Wednesday, February 8, 2012

Does My Child Have OCD?v

By Eirian Hallinan

Obsessive Compulsive Disorder is an anxiety disorder and is characterised by repetitive and unwanted thoughts. These obsessions create actions made by the sufferer as they try to eradicate the anxious thoughts which are compulsions. OCD cases vary from mild to severe and manifest in different ways. With children suffering from OCD their obsessive thoughts can cause high levels of distress and anxiety often dominating their time and ability to focus and hold their attention on things. Research carried out estimates that 1.9% to 3% of children have OCD so out of 1000 children in a school 19 to 30 of them will probably have this disorder. OCD does not discriminate between ethnicities or social groups.

If you are concerned about your child there are symptoms to look out for although only a medical professional can make a qualified diagnosis of OCD. There are a plethora of ‘themes’ in OCD cases but common indicators that may encourage you to seek medical advice could be some or all of the following:

  • Wanting their toys and nick-nacks perfectly aligned and their bedrooms kept tidy in a particular way
  • Excessively worrying about their handwriting being neat enough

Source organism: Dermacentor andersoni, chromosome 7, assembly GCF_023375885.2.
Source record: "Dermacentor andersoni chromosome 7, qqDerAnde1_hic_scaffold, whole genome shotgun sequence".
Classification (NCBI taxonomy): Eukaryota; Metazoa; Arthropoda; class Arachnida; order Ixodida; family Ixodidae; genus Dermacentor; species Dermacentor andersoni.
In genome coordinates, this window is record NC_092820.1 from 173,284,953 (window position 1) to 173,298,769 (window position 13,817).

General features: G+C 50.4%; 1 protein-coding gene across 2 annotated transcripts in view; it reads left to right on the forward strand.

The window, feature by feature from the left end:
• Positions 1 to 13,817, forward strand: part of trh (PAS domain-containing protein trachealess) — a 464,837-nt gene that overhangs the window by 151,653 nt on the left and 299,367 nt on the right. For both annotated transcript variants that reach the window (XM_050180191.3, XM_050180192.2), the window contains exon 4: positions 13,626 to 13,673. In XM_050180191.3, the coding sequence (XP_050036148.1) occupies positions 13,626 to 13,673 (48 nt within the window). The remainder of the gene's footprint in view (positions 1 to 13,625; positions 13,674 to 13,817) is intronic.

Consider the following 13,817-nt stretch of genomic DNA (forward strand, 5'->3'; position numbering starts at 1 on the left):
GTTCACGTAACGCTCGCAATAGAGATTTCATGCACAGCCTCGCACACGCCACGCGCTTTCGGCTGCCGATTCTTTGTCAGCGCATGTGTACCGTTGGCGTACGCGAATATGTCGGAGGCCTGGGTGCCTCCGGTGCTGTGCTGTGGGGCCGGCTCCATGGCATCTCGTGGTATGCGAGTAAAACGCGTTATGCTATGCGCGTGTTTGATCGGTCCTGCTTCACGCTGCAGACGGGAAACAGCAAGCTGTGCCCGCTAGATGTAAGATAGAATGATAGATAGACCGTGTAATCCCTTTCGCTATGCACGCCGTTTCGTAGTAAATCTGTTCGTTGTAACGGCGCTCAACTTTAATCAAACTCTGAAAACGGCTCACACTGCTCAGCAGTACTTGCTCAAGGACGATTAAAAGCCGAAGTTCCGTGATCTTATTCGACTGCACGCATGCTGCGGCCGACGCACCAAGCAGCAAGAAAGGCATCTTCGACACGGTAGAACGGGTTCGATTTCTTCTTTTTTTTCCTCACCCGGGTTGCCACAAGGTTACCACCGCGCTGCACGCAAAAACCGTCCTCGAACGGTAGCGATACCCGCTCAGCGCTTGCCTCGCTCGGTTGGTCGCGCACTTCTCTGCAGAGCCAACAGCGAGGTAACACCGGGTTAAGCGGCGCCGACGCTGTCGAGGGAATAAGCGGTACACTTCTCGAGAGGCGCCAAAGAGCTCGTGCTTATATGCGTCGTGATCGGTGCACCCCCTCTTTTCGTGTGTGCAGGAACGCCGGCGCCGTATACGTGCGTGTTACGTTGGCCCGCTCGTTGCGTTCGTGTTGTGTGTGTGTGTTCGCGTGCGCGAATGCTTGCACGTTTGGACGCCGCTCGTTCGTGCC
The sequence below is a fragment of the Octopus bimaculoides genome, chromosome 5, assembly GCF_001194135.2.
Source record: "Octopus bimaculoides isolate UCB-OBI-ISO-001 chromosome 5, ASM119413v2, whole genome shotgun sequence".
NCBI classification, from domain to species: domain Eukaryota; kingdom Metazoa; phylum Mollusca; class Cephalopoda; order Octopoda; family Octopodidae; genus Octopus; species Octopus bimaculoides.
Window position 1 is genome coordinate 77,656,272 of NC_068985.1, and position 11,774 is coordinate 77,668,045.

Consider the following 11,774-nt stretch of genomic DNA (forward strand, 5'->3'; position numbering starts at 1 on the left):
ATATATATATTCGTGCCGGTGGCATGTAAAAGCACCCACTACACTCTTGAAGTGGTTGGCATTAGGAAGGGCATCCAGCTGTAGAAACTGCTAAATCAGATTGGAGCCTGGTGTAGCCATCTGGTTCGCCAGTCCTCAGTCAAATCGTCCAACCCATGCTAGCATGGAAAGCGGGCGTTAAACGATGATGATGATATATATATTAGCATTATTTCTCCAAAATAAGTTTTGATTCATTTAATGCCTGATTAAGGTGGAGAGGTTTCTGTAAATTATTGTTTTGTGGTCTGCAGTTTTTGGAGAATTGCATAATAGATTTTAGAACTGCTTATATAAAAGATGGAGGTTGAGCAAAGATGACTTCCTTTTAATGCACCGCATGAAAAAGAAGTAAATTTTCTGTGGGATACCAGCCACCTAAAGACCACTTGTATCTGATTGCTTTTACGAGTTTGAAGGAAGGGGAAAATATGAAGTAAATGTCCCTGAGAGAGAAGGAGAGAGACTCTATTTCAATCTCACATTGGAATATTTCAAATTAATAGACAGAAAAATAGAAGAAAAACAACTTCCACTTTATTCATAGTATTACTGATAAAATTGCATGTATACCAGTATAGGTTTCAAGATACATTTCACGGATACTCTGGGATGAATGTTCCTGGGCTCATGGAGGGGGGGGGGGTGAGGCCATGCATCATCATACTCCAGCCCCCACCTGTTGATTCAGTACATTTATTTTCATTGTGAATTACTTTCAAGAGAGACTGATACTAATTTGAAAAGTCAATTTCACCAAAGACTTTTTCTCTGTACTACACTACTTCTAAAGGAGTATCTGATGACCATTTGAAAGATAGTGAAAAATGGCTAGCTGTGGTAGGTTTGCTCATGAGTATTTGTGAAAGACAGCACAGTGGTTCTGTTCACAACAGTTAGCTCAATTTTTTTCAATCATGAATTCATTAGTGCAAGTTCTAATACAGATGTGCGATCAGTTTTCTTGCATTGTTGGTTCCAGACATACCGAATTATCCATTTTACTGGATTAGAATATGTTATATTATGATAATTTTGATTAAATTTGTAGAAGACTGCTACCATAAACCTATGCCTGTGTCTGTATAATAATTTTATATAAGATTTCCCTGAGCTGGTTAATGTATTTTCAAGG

• Prolonged and repetitive washing of hands
  • Repetitively having showers and baths
  • Excessive worrying about becoming ill or catching a disease
  • Worrying about something bad happening to loved ones
  • Taking extreme and repetitive measures to protect the home by constantly checking locks, taps and plugs
  • When they are carrying out certain tasks they feel they have to count and sometimes this in multiples of a particular number
  • Holding onto and refusing to throw away old items that are useless and not needed

If you do think that your young child is suffering from OCD the first thing you should do is get advice from your doctor. If your child is older or a teenager you may find that your child would like to talk to their doctor alone. It is important that you encourage them to do this.

Awareness of OCD is increasing but unfortunately not all doctors are sufficiently knowledgeable at the moment. You can get help online. In the UK there is something called a GP ‘Ice Breaker’ which patients can print off and take to their GP. It explains what OCD is and that your child may need to be diagnosed and offered CBT (Cognitive Behavioural Therapy).

Research has proven that OCD if identified and treated early has a much better chance of recovery so early intervention is essential.
Eirian Hallinan has written numerous articles in the parenting field. She believes in healing naturally, first, especially when it comes to infant reflux.




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